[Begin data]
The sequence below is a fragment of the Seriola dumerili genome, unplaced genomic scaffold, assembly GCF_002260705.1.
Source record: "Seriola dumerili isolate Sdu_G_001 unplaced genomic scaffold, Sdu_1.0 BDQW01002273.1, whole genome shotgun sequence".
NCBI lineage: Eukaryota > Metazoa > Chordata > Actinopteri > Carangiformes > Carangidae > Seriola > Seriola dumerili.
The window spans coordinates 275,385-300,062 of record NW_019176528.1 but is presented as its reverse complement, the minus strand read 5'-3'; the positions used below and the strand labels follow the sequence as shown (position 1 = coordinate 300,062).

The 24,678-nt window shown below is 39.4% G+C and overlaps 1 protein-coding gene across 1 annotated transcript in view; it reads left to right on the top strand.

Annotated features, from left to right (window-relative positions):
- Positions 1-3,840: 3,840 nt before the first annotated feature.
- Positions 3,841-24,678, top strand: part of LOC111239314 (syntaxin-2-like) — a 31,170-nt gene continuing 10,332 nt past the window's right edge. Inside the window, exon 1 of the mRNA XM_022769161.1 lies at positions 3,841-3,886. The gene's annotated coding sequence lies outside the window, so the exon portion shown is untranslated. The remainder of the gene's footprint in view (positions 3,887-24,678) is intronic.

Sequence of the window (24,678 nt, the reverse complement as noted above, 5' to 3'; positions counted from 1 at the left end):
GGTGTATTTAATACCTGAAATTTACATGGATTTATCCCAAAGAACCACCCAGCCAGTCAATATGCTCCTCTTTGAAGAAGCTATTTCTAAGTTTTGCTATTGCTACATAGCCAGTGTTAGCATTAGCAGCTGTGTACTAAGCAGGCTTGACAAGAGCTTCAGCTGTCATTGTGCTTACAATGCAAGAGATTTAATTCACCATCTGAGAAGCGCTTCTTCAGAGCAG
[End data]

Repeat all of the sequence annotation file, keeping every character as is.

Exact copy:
The sequence below is a fragment of the Seriola dumerili genome, unplaced genomic scaffold, assembly GCF_002260705.1.
Source record: "Seriola dumerili isolate Sdu_G_001 unplaced genomic scaffold, Sdu_1.0 BDQW01002273.1, whole genome shotgun sequence".
NCBI lineage: Eukaryota > Metazoa > Chordata > Actinopteri > Carangiformes > Carangidae > Seriola > Seriola dumerili.
The window spans coordinates 275,385-300,062 of record NW_019176528.1 but is presented as its reverse complement, the minus strand read 5'-3'; the positions used below and the strand labels follow the sequence as shown (position 1 = coordinate 300,062).

The 24,678-nt window shown below is 39.4% G+C and overlaps 1 protein-coding gene across 1 annotated transcript in view; it reads left to right on the top strand.

Annotated features, from left to right (window-relative positions):
- Positions 1-3,840: 3,840 nt before the first annotated feature.
- Positions 3,841-24,678, top strand: part of LOC111239314 (syntaxin-2-like) — a 31,170-nt gene continuing 10,332 nt past the window's right edge. Inside the window, exon 1 of the mRNA XM_022769161.1 lies at positions 3,841-3,886. The gene's annotated coding sequence lies outside the window, so the exon portion shown is untranslated. The remainder of the gene's footprint in view (positions 3,887-24,678) is intronic.

Sequence of the window (24,678 nt, the reverse complement as noted above, 5' to 3'; positions counted from 1 at the left end):
GGTGTATTTAATACCTGAAATTTACATGGATTTATCCCAAAGAACCACCCAGCCAGTCAATATGCTCCTCTTTGAAGAAGCTATTTCTAAGTTTTGCTATTGCTACATAGCCAGTGTTAGCATTAGCAGCTGTGTACTAAGCAGGCTTGACAAGAGCTTCAGCTGTCATTGTGCTTACAATGCAAGAGATTTAATTCACCATCTGAGAAGCGCTTCTTCAGAGCAG